Research by Paul Zak at the Centre for Neuroeconomics Studies in California has shown that while in-person interactions give a better oxytocin release than social media conversations, video conferencing can be 80pc as effective.
“Talking through Zoom is better than nothing,” says Burnett.
Taking a bath may help, too: animal studies show that oxytocin levels rise in response to warmth, and a German study in 2018 found hot baths were as effective as exercise for lifting mood in adults with depression.
A hot bath could therefore be a happiness-booster for people who are isolated in the pandemic, says Swart. “Your skin is immersed in the warm, which is the closest thing to a hug you can get if you’re alone,” she says.
People commonly say that they get a “dopamine rush” when doing things that give them immediate pleasure, like getting social media updates or eating.
In fact, the neurotransmitter dopamine is more closely linked to the anticipation of reward, and driving you to seek out things you enjoy.
Without it we would enjoy something once, and never be motivated to do it again. A lack of it is serious – it’s what causes the movement problems in people with Parkinson’s, and it’s also thought to be involved in aspects of depression like anhedonia, the experience of being unable to find joy in life.
If you have found yourself lacking motivation in lockdown, it might be due to disruption in the dopamine pathways of your brain: we have lost routines like Friday night at the pub or a lunchtime gym class, which were trusted to make us feel good.
To get some zeal back, you could try to rewire your reward circuits with a technique called behavioural activation, says Dr Ciara McCabe, an associate professor of psychology at the University of Reading.
“It’s a part of cognitive behavioural therapy which increases enjoyment and pleasure by asking people to schedule rewarding activities”, she says.
The technique helps you out of a period of low motivation by getting you to take on small, manageable tasks. As they are completed, you will feel satisfaction that will help you to gradually rebuild your drive.
She recommends thinking about practising a new or old hobby that you enjoy, like playing a musical instrument, painting, or knitting. At first, practise just a little each day, so the task doesn’t feel overwhelming, and over time you will build motivation.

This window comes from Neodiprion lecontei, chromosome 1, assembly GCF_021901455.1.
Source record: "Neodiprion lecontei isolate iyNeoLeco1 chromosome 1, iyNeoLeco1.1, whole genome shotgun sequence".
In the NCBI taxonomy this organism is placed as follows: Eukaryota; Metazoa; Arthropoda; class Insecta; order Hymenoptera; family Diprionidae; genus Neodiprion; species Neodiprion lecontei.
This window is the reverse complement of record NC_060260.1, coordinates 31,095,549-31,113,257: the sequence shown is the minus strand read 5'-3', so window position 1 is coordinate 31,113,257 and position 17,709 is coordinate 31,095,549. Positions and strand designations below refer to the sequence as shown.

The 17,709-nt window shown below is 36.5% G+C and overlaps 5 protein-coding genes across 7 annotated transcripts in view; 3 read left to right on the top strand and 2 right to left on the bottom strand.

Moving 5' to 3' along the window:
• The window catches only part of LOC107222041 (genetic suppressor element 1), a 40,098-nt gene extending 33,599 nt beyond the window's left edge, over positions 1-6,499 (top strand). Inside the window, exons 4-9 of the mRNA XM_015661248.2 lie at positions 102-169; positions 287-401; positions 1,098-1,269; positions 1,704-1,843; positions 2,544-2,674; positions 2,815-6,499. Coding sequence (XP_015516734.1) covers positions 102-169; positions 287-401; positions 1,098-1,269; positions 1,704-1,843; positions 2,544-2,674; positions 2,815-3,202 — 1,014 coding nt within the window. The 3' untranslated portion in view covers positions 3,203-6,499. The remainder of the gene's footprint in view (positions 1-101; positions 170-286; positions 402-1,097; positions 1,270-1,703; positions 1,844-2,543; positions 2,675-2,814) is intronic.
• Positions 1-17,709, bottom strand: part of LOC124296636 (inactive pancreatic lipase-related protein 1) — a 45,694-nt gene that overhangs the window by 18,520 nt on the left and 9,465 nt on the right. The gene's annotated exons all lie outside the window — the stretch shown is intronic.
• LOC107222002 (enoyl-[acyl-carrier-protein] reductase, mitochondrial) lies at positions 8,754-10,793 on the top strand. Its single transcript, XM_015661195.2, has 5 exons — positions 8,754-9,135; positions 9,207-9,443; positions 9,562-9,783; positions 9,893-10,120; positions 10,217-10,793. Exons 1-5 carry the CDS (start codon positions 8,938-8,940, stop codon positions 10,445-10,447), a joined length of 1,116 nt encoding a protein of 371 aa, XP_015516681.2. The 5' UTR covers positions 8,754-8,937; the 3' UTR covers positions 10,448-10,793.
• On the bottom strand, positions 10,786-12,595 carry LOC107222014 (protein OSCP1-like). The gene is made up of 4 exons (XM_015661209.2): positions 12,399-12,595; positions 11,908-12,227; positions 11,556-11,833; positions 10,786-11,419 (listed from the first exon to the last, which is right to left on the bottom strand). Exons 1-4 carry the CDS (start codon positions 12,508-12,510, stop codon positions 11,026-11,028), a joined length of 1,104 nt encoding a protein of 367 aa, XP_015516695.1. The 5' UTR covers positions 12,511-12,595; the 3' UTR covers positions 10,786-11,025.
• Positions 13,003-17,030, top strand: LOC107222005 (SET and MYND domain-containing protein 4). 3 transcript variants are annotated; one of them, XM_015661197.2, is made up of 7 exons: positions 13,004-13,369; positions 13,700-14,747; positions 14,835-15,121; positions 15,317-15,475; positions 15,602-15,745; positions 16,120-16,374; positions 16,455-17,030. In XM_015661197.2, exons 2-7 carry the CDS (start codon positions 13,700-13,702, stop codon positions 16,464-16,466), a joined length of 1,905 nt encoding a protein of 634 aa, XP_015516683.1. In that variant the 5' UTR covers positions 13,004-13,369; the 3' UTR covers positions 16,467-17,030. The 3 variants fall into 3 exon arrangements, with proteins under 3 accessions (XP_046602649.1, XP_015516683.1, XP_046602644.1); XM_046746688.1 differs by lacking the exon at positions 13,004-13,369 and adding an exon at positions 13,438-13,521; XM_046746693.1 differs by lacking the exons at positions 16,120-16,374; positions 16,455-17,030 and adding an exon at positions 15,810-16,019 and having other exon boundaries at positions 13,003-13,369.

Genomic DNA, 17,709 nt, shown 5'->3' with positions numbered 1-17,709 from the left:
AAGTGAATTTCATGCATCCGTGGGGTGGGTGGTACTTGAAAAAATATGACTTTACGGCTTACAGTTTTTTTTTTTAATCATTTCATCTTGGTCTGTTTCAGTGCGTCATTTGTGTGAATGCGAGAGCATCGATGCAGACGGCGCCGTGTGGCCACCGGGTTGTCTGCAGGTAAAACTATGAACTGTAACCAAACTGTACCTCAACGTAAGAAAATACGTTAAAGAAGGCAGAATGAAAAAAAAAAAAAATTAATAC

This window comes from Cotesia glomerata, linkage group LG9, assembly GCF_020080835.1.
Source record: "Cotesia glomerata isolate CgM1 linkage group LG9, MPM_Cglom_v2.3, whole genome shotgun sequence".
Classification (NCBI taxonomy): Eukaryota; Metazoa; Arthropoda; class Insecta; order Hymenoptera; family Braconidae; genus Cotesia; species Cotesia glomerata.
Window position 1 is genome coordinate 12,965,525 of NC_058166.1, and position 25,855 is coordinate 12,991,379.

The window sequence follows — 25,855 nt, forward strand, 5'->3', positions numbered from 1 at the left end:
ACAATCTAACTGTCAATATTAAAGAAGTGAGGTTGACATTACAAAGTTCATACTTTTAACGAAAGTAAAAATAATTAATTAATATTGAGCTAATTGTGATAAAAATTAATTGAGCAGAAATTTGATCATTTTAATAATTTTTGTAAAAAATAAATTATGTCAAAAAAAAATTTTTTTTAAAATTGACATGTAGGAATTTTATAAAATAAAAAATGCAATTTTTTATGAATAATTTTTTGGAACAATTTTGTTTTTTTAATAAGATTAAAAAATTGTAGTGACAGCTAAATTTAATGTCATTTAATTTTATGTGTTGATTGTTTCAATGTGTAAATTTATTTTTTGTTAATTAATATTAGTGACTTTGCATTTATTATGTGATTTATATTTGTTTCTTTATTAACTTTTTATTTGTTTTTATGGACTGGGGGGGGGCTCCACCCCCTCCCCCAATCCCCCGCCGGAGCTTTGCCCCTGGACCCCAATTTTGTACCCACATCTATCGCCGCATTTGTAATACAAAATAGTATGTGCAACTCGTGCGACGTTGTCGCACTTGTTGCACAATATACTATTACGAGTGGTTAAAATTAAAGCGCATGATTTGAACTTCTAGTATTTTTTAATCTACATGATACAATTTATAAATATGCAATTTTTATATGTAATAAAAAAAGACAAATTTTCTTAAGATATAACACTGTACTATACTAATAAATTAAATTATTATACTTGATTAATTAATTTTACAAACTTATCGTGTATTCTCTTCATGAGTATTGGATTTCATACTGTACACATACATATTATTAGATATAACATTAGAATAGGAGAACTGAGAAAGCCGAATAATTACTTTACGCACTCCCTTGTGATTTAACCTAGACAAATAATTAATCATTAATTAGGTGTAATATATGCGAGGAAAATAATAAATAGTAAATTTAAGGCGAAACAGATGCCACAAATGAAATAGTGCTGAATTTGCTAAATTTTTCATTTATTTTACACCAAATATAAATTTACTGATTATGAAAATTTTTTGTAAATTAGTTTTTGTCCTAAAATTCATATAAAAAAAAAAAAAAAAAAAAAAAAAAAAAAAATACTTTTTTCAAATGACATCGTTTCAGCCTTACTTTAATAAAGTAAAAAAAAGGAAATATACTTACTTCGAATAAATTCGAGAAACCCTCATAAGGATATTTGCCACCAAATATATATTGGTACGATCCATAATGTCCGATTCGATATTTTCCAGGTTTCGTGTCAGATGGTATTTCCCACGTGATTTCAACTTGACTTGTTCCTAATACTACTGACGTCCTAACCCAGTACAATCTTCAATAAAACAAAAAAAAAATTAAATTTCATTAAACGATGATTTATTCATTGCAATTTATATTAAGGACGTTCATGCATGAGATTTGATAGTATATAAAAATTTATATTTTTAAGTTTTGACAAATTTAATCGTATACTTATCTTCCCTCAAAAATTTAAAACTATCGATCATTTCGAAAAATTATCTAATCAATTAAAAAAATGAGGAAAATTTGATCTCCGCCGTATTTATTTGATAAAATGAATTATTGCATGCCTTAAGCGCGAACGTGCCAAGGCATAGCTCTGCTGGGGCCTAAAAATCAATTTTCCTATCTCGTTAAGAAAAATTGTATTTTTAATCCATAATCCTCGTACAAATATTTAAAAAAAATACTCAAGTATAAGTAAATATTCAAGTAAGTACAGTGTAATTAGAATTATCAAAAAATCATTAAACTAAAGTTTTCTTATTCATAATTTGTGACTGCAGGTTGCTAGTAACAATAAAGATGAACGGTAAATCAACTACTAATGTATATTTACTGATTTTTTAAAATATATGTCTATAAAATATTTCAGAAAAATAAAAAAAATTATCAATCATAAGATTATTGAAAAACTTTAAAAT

“It’s about training yourself to seek out reward”, she says.
Burnett suggests taking on a small project around the house, like clearing out a cupboard or organising your photos into albums. Demonstrating control over an aspect of life brings us happiness, particularly when the important stuff is currently out of our hands, he says.
This neurotransmitter can affect processes from digestion to your bone health, and is important for sleep, too. Its role in shaping mood isn’t entirely clear, but people with depression often have low levels of serotonin.
Serotonin doesn’t exactly cause happiness, but it “helps you get out of bad moods”, says Burnett. Most modern antidepressants – and several recreational drugs – work by interacting with the chemical by increasing the amount of serotonin available to your brain cells.
Your body gets the chemical components of serotonin from the food that you eat, and there is some evidence that eating specific foods can therefore be helpful.
A 2014 double-blind study found that people were less depressed and irritable after consuming higher doses of the amino acid tryptophan, which is found in some high-protein foods like milk, tofu, oats and chicken.
Eating tryptophan with carbohydrates increases its effectiveness.
The amino acid is also found in dark chocolate, which will come as no surprise to anyone who gets pleasure from eating it.
Serotonin is involved in your brain’s sleep-wake cycle, with levels naturally rising when you’re exposed to bright natural light.
To give your brain a good shot at making enough serotonin, try to spend as long as you can outside every day to get maximum exposure to light. Make the most of your daily bit of exercise, or eat lunch in the garden when it’s warm enough.
If you want an additional boost, you could invest in a sun-mimicking lamp and switch it on for a few hours in the morning.
© Telegraph Media Group 2021